The problems continue at the over-budget and behind-schedule Montgomery County, Md., Silver Spring Transit Center project.
Concerns over cracking in the concrete on the $120-million transportation hub at the center of Silver Spring's revitalized downtown prompted the county to commission a study last year, led by Washington, D.C.-based KCE Structural Engineers. The study, released in March, found significant design and construction deficiencies and recommended fixes.
However, the nature of how those fixes should be made is under dispute. The county worked with the general contractor on the project, Rockville, Md.-based Foulger-Pratt, New York City-based Parsons Brinckerhoff and others to develop a remediation plan that would include bonding an overlay to some of the existing concrete and fixing some of the cracking. Foulger-Pratt began work on the remediation effort in mid-July.
But at a July 23 public meeting before the county council, Rodrigo Bitar, assistant general manager for the Washington Metropolitan Area Transit Authority (WMATA), said that although WMATA intends to work with the county on a remediation plan, "we need to first understand the root causes of the structure's deficiencies before recommending specific remedies." He said the structure continues to exhibit additional cracking. "We believe that concrete cracking will continue, particularly after the structure is subjected to live loading, namely bus traffic."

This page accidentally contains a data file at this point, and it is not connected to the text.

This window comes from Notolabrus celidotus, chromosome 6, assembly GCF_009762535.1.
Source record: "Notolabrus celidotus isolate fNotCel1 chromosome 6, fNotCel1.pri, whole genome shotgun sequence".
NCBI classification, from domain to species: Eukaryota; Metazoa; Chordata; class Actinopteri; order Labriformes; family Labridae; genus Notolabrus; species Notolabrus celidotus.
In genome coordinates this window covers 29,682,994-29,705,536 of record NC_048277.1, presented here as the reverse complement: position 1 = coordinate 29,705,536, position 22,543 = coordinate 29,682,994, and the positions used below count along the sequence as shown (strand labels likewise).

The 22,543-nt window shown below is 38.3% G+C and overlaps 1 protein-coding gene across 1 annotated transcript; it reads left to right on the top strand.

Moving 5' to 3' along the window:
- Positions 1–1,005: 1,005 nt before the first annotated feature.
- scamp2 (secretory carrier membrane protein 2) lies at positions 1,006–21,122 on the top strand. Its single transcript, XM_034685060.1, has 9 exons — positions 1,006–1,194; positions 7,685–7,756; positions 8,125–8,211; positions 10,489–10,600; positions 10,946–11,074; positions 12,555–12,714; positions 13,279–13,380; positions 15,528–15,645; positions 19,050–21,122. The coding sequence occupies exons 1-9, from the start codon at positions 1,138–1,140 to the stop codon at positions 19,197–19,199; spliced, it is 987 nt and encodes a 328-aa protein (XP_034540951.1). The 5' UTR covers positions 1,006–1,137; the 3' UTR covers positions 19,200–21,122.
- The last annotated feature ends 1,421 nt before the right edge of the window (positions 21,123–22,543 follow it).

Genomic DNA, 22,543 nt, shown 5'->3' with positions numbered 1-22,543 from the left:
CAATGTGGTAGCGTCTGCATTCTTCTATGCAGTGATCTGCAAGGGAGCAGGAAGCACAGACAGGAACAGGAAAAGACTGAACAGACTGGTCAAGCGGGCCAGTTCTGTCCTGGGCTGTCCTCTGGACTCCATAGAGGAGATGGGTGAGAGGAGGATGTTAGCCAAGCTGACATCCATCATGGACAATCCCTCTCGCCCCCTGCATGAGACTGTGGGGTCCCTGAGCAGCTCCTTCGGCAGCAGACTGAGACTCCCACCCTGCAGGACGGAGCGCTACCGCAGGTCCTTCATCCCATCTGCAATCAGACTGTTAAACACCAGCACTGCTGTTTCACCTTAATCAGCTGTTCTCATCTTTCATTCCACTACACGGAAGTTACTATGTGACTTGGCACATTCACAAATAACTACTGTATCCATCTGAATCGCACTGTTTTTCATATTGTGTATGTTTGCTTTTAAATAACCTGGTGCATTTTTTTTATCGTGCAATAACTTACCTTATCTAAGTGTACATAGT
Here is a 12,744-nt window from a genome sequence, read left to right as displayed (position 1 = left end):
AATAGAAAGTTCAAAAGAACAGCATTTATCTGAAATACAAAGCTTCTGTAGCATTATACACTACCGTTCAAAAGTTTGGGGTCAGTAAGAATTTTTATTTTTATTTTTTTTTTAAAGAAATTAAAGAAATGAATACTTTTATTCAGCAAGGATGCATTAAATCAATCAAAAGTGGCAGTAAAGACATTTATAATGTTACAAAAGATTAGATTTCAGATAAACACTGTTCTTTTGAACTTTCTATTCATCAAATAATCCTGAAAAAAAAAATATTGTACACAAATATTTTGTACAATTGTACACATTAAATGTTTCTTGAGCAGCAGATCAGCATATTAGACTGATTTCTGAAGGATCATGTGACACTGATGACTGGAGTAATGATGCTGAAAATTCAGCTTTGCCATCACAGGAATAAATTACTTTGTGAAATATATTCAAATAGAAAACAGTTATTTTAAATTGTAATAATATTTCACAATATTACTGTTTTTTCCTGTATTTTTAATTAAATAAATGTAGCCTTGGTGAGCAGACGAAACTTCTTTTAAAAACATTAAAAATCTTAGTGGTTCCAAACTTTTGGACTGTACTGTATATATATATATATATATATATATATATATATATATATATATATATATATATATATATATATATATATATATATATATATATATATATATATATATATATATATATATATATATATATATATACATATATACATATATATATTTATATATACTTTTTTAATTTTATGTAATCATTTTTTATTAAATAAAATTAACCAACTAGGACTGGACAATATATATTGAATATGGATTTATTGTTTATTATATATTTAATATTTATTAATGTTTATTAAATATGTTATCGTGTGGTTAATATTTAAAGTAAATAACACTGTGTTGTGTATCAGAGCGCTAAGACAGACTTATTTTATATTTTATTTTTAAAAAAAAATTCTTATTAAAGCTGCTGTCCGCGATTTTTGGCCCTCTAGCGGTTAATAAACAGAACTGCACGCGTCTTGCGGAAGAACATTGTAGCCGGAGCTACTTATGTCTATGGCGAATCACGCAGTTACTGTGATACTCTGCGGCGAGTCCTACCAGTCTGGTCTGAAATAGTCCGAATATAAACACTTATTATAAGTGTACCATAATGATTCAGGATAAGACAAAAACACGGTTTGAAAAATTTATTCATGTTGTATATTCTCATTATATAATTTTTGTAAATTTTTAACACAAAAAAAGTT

The contractor and the county had been at odds over the repair plans for many months. Foulger-Pratt claimed the county shut the construction team out of the project when cracks were discovered. But Foulger-Pratt now says it is fully cooperating with the county on construction and repairs.